More wardrobe than Ikea

Since 1972, the Alternative Miss World has mocked the original pageant, while celebrating the brave, the bizarre and the beautiful. It's an extravaganza of style, sex and cheap sensation. And Judith Palmer took part

I've spent 300 hours making these," sighs Burnel, trying to ease a 20-ft padded applique Christmas pudding over his head. "Now I've got flu, and a little piece of glitter stuck under my eyelid," he adds tearfully. "There's just no space, backstage, and by the time you've squeezed past everyone to get on stage, all your costumes are completely ruined."

Last year, Burnel (known among the world of clubland costumiers as "Transformer") achieved a certain notoriety as Miss Moneypenny, standing against Martin Bell and Neil Hamilton at Tatton in the general election. Tonight, he's squished into the vestry of a high camp neo-Gothic church in east London, in the hope of retaining his title as the reigning Alternative Miss World.

Created by Andrew Logan, a sculptor-jeweller, in 1972, the Alternative Miss World Contest is an occasional spectacle of costumely ingenuity and performing brilliance, teasing out the talents of drag queens, artists, fashion designers and sundry folk of large personality in a gigantic, surreal art event said to have been modelled more on Crufts than on the Eric and Julia beauty pageant. That didn't stop the original Miss World organisation from serving Logan an injunction in 1979. Lord Denning wisely decided in Logan's favour, suggesting it was unlikely that anyone was in any danger of confusing the two events.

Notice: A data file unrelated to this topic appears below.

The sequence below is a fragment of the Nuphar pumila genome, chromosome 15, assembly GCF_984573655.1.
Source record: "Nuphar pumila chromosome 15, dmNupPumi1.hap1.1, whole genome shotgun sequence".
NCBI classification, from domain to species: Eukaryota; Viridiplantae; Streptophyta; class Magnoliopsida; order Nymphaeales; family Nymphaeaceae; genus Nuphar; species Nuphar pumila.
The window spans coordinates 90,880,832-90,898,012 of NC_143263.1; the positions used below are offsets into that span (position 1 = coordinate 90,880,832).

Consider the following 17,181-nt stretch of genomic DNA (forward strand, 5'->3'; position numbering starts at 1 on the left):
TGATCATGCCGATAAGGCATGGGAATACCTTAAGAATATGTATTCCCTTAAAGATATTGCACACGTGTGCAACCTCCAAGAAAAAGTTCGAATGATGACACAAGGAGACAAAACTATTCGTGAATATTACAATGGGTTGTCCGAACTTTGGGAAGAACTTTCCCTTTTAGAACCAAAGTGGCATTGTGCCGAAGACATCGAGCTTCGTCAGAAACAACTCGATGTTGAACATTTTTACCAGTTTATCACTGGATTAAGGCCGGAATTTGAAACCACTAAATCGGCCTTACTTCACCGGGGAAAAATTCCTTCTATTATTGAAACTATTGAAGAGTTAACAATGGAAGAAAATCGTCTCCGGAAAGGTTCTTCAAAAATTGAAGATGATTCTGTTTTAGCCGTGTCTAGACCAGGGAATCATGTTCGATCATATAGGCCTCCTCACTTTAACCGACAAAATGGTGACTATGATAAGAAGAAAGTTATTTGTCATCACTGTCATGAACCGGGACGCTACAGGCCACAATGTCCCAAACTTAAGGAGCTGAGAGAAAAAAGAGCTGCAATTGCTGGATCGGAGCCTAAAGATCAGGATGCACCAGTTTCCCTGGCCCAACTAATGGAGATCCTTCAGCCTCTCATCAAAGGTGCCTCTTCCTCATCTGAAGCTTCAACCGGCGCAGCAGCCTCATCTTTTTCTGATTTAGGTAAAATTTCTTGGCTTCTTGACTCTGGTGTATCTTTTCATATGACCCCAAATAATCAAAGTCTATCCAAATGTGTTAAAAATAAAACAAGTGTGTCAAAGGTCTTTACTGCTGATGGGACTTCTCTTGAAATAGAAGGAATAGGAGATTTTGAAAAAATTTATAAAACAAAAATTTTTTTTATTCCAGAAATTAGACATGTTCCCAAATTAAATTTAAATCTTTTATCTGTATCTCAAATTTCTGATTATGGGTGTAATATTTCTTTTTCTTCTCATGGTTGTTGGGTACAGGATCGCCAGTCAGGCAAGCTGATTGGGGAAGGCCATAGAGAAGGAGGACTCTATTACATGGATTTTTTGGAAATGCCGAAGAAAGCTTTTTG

Logan's ruder, sparklier and wittier alternative does, however, share the same sections of daywear, swimwear and eveningwear, with catwalk promenade plus personality interview. Open to contestants of either gender, it's been won only once by a woman (Jenny Runacre, Miss National Geographic, 1986). It has, though, been won by a robot (Bruce Lacey's Miss Rosa Bosom, 1985), and, in 1975, by Derek Jarman as Miss Crepe Suzette.

"It's to do with what you can create, rather than how you were created," explains a first-time contestant, Piers Atkinson (assistant to designer Zandra Rhodes in his day job). "You can take beauty into your own hands," he explains, unsnarling a clump of black wig from his severe, plug-hole- shaped swimwear outfit. "I presented the orb to the winner last year," he confides, describing Burnel's previous flaming triumph as Joan of Arc, "so I'm hoping I took off that energy."

"Get back!" screeches a stage manager, grabbing a megaphone. "Big cossie coming through!" Number 18, gold-painted Miss Natasha Narcotica (Anna Zolotuhina, a young theatrical costume maker) is attempting to negotiate the cage of her huge wicker crinoline tail through a very small door. The wafts of frankincense billowing round her opium-poppy-decorated dragon's head have stopped her noticing the twin obstacles up ahead of a Mad Max warrior wielding a pointy metal weapon (made, I hazard to deduce, from a Philippe Starck lemon squeezer) and an activated gas-powered flame thrower.

Number two, Haick, an exquisitely delicate lad from Armenia, is getting twitchy. Slinky metal shower-hosing, entwined with roses, encircles his head like a bridal coronet, and his fragile wire mesh gown floats off into a 10-ft train. The slender yellow feathers glued to his eyelids quiver in anticipation, and he gesticulates frantically to his attendant, who rushes over to give him a spray of Guerlain. Around his throat hangs a necklace of silver roubles dated 1861. "Imagine how special I feel, walking around with something of such value," he whispers.